16 avril 2018

An extremely rare Beijing enamelled 'landscape' vase, meiping, Kangxi period (1662-1722)

An extremely rare Beijing enamelled 'landscape' vase, meiping, Kangxi period (1662-1722) 

Lot 2330. An extremely rare Beijing enamelled 'Landscape' vase, meiping, Kangxi period (1662-1722); 8 5/8 in. (21.9 cm.) high. Estimate HKD 1,200,000 - HKD 1,800,000Price realised HKD 1,460,000. © Christie's Image Ltd 2012  

The baluster body is brightly enamelled in vivid tones of blue, green, turquoise, yellow and purple and gilt lines to depict an exquisite scene of celestial paradise, with two cranes in flight. The vase is further detailed with a female immortal aiming an arrow into a vase placed within a pavilion. She is flanked by two female attendants, and all floating on clouds. Set within an elaborate landscape entailing rocky mountains above crested waves breaking against jagged rocks growing lingzhi fungus, box.

Provenance: Sold at Sotheby's Hong Kong, 8 April 2007, lot 791.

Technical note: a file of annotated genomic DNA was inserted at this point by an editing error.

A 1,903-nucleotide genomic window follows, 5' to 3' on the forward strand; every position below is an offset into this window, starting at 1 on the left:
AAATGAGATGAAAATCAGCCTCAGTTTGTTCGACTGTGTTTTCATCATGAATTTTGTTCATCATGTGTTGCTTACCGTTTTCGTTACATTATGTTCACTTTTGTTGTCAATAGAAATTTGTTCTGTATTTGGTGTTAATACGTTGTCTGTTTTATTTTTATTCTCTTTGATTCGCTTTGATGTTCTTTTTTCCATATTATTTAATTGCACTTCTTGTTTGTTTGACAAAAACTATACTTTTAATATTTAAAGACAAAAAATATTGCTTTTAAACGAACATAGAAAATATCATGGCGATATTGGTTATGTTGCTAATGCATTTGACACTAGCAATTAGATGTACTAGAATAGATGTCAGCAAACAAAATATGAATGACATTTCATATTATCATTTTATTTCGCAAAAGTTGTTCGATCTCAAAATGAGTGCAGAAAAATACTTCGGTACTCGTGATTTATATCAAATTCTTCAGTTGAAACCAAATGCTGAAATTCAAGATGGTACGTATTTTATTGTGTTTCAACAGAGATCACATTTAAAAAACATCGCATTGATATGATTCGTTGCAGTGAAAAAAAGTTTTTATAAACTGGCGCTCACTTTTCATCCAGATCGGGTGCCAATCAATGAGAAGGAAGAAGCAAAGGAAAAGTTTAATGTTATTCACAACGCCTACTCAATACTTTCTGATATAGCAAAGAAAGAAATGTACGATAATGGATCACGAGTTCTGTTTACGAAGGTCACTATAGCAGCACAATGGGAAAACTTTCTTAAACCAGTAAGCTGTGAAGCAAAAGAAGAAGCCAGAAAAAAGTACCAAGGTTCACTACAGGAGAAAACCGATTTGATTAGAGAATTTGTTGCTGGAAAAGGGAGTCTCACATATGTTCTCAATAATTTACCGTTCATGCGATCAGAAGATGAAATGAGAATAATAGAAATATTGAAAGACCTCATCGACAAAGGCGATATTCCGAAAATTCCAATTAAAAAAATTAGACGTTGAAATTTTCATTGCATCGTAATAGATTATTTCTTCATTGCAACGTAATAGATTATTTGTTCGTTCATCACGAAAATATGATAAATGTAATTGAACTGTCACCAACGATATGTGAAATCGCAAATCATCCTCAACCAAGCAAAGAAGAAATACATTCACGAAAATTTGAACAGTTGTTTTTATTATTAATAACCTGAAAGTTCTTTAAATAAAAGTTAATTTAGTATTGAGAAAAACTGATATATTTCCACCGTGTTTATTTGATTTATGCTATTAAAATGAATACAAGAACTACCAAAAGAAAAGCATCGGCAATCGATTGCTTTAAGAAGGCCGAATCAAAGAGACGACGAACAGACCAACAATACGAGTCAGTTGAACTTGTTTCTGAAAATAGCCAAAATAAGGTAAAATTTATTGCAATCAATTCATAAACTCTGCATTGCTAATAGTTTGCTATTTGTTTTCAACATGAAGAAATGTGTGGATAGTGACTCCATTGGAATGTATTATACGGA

Note: The present vase is extremely rare and represents one of the earliest examples of painted enamel on metalwork. The only known related example published to date appears to be a meiping of almost same size in the Beijing Palace Museum (fig. 1), attributed to the early Qing period and decorated with immortals in a landscape in a palette and style extremely similar to the current vase, illustrated in Metal-bodied Enamel Ware, The Complete Collection of Treasures of the Palace Museum, Hong Kong, 2002, pl. 171. These two vases share common features such as matt and slightly uneven surfaces, thick enamelling, and free painting style, and probably belong to the earlier experimental pieces made by the newly set up enamel workshop in the Hall of Mental Cultivation in the Forbidden City.

A Beijing enamelled 'Immortals in a landscape' vase, meiping, early Qing period, Beijing Palace Museum

Beijing enamelled 'Immortals in a landscape' vase, meipingearly Qing period, Beijing Palace Museum.

Yang Boda in 'A Preliminary Study of Enamel-Painted Wares with Reign Mark of Kangxi', Palace Museum Journal, Beijing, 1980, p. 43, notes that there are five pieces from the Beijing Palace Museum Collection which share the characteristics of the earliest Beijing enamel wares, with attributes which are similar to the current vase such as thick enamelling, free painting style and relatively heavy metal body. This vase is therefore a very rare example of this early group of works created by the palace artisans. 

Christie's. Important Chinese Ceramics and Works of Art, Hong Kong, 28 November 2012

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